Other celebrities, from rapper Snoop Dogg to Gene Simmons, co-founder of the rock band Kiss, have joined in the fun of joking about Dogecoin online. Model and public figure Mia Khalifa tweeted “Okay I caved and bought the dog stocks lmaoooooo.”
With all this high-profile attention on the “dog stocks,” its popularity has continued to increase.
What is Dogecoin worth?
With Musk and others tweeting its praises, Dogecoin has seen its value rise by a factor of 20 since the start of 2021. Dogecoin’s price was about half a cent in January, and it was worth 10 cents by mid-April.
Dogecoin now has a market cap of about $7 billion — more valuable than many large companies. The market cap of cryptocurrencies can be determined by multiplying the current market price by the number of coins in circulation — otherwise known as the circulating supply. Dogecoin has a circulating supply of 129 billion.
How to buy and store Dogecoin
Unless you’re interested in learning to mine crypto, the best way to obtain some, including Dogecoin, is to buy it.
You can check out the price of Dogecoin on CoinMarketCap, a price-tracking website for digital assets, and then snap some up with your credit card on a cryptocurrency exchange, or crypto trading platforms, such as Coinbase, Binance, or Kraken
Once you own some Dogecoin of your own, you can store it in a cryptocurrency wallet
— an online location on your computer hard drive or some other digital hardware that keeps your cryptocurrency secure. Digital wallets are available from companies such as Coinbase, SoFi, Robinhood
, and Mycelium. Another option is a hardware wallet that stores your private keys on a dedicated hardware device.
What can I buy with Dogecoin?
The answer to the question of what you can buy with Dogecoin is “it depends.” Most online and brick-and-mortar retailers won’t accept any type of cryptocurrency, so you can’t just walk into your nearby pet store and order some dog food with your Dogecoin.
But some specific retailers or other institutions do accept this currency. For example, Latvian national airline airBaltic recently announced that passengers can now use Dogecoin and Ether to book flights. You can also use Dogecoin to buy gift cards for certain retail platforms, like Amazon and the Apple store, via Bitrefill.
Considering its peer-to-peer nature, Dogecoin can also be used to buy things directly from other people. Or you can exchange it into traditional currencies on currency exchange sites.
Should I buy Dogecoin?
When considering whether to buy any cryptocurrency, it’s good to look at all the factors that make it a risky bet as well as a potentially good investment.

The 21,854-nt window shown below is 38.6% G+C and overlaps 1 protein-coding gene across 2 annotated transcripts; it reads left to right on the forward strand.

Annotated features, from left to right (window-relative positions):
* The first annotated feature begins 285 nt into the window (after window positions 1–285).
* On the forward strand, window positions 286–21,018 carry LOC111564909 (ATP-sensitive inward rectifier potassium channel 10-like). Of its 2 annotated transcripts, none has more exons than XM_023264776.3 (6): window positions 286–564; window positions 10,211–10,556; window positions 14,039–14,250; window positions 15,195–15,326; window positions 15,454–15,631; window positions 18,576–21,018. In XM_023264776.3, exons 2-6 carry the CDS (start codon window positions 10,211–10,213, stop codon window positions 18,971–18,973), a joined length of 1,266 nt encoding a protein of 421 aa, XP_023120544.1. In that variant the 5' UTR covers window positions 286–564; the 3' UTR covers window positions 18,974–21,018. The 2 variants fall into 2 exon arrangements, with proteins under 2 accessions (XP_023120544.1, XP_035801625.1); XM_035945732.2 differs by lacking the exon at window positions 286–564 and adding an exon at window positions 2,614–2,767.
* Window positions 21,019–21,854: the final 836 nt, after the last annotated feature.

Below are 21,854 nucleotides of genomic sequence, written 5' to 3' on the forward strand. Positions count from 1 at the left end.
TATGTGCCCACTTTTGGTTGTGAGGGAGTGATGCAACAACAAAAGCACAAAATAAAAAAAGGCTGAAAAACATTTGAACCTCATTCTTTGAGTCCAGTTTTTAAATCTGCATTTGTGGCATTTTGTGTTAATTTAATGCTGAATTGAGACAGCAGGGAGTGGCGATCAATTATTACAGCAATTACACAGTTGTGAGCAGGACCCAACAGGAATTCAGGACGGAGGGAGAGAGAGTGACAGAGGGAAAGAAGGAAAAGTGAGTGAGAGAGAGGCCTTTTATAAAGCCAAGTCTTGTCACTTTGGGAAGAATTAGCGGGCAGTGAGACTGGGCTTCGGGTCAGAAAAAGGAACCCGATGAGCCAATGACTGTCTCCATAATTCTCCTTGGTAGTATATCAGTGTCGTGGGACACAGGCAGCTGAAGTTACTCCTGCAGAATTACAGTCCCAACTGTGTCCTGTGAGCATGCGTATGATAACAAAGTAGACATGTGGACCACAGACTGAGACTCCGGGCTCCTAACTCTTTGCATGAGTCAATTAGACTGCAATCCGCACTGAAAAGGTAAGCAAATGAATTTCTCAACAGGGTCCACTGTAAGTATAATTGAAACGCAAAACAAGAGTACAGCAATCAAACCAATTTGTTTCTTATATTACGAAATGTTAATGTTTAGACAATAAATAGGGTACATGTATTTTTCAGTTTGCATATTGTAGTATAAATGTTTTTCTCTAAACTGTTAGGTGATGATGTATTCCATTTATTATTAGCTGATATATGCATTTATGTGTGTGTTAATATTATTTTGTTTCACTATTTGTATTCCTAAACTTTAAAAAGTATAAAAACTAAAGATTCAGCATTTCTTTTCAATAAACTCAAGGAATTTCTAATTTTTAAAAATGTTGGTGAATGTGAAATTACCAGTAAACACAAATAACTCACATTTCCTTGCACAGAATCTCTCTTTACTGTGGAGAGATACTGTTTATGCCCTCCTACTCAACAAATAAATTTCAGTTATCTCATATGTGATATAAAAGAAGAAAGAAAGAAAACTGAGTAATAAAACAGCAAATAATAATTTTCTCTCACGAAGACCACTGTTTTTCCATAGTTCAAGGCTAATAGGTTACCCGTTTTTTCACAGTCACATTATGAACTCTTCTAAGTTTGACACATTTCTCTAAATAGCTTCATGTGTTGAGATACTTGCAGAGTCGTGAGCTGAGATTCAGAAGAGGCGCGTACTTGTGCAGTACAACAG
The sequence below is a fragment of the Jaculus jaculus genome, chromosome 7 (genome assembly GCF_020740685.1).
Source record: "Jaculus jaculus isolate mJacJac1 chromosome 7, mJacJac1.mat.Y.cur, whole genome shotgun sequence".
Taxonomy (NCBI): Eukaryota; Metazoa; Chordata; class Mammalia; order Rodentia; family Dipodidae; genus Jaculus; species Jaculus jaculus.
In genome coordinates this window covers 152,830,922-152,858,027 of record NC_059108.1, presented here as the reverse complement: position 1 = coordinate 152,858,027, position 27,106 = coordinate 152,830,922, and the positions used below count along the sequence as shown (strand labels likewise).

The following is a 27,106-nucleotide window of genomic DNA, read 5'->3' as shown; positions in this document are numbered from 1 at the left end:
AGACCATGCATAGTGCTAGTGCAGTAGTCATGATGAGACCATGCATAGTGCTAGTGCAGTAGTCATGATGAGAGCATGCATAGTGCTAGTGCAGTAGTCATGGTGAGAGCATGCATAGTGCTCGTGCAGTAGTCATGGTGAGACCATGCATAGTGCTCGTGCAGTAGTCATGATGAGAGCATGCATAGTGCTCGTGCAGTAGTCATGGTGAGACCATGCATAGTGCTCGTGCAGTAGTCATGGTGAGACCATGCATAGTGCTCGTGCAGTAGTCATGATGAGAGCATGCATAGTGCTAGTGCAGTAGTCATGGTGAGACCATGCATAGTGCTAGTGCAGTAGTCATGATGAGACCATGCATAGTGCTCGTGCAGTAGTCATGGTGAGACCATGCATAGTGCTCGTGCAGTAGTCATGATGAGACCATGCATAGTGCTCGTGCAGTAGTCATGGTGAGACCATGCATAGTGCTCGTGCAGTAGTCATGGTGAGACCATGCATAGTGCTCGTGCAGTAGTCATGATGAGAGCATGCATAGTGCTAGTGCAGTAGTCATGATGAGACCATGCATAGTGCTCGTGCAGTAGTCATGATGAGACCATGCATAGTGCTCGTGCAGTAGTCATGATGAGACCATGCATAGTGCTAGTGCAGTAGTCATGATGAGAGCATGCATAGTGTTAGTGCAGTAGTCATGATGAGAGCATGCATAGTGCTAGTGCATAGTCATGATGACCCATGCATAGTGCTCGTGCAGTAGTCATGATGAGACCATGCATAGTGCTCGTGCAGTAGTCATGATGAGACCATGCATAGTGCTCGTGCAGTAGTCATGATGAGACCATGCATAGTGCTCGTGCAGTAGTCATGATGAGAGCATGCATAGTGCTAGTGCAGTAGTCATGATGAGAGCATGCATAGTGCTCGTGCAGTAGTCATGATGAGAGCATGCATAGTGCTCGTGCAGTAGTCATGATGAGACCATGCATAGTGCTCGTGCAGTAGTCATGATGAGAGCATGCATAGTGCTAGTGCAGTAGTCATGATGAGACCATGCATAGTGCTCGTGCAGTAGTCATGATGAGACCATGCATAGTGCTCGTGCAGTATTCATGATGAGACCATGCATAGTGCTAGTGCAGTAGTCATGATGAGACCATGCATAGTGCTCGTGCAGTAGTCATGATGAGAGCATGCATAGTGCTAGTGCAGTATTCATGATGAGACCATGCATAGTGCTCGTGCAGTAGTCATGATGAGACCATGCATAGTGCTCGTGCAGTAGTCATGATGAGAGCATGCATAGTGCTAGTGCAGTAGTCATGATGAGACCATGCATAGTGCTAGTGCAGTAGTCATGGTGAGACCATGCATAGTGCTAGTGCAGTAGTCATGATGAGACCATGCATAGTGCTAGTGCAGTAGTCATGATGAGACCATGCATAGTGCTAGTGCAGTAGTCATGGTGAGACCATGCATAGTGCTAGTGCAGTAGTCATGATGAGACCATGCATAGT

Cryptocurrency is a risky choice since it is not backed by any government. Governments back national currencies, like U.S. dollars and British Pounds, to protect investors from certain kinds of losses. With crypto, you have no recourse if the worst happens, such as the company that issued your cryptocurrency going out of business.
Crypto’s value tends to be very volatile, swinging up and down frequently and rapidly. There’s never any guarantee the value will go back up once it has tanked, and there’s little way to predict which direction the crypto you’ve invested in will go. The volatility does provide a lot of upside potential, though, so if you like to take risks, crypto could be a nice place to try your luck.
What are some other cryptocurrencies I could buy instead of Dogecoin?
Dogecoin isn’t the right fit for every crypto investor. Quite a few may be put off by the fact that it originated as a joke and is only barely taken seriously now. Some may be uncomfortable with the way Elon Musk’s online musings tend to play fast and loose with the currency’s value.
If you’re interested in purchasing some cryptocurrency but aren’t quite sure Dogecoin is for you, check out our Beginner’s Guide to Cryptocurrency
. And investigate these alternatives that you might want to get into your digital wallet.
- Bitcoin. The grandfather of crypto, Bitcoin burst onto the scene in 2009 and started a whole new era of currency.
- Bitcoin Cash. This offshoot of Bitcoin that features faster transacting and lower fees were forced into existence by a “hard fork,” or a split in the blockchain.
- Ethereum. Second in popularity after Bitcoin, Ethereum focuses more than Bitcoin on decentralizing data.
- Litecoin. True to its name, Litecoin is faster and cheaper to use than Bitcoin, and features high trade volume and liquidity.
- Zcash. Calling itself “digital money,” Zcash prides itself on being fast, private, and have low fees.
- Ripple. Ripple is a platform with an associated cryptocurrency called XRP, on which institutions can transact globally.
- Stellar Lumen. By the same creator as Ripple, Stellar Lumen is all about individual usage, as opposed to Ripple’s focus on institutions.
In a world of finance that can feel all too serious, Dogecoin’s quirky, irreverent identity is a breath of fresh air. Its founder Billy Markus believes that the "friendly, low barrier to entry" nature of the currency has encouraged its popularity, which is rapidly on the rise.
Its quirkiness makes Dogecoin a special case, however — one that’s not right for every investor. It has yet to be seen how seriously the crypto community will take the jokey currency over the long term, and what will happen to its value as time goes on.
But for those interested in getting in on a hot cultural moment and seeing what all the fuss is about, investing in Dogecoin could be a nice way to spend a little extra cash.
If nothing else, it’ll give you something to tweet about.